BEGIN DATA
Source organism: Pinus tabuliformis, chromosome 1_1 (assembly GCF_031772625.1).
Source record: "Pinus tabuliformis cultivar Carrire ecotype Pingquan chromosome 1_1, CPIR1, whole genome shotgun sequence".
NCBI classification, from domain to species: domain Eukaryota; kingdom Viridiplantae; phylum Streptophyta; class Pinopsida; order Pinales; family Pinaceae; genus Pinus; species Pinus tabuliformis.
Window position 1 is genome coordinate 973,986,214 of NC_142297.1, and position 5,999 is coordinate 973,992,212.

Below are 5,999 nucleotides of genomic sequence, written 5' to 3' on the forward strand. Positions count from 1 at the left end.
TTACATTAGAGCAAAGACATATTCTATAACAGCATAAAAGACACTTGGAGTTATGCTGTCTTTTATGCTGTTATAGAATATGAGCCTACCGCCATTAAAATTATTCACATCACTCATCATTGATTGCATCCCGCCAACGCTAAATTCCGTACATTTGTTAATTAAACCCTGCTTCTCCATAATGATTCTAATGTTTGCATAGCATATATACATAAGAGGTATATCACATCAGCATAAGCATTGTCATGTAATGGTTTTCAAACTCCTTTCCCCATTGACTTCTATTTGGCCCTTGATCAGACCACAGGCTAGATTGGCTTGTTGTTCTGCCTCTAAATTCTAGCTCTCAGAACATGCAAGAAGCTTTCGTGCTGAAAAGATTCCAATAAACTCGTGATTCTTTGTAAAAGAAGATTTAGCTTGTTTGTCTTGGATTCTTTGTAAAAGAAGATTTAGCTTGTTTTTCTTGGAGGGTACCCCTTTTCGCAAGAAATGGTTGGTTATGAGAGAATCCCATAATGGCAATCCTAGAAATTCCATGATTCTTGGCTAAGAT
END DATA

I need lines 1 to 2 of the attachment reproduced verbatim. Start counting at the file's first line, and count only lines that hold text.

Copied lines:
Source organism: Pinus tabuliformis, chromosome 1_1 (assembly GCF_031772625.1).
Source record: "Pinus tabuliformis cultivar Carrire ecotype Pingquan chromosome 1_1, CPIR1, whole genome shotgun sequence".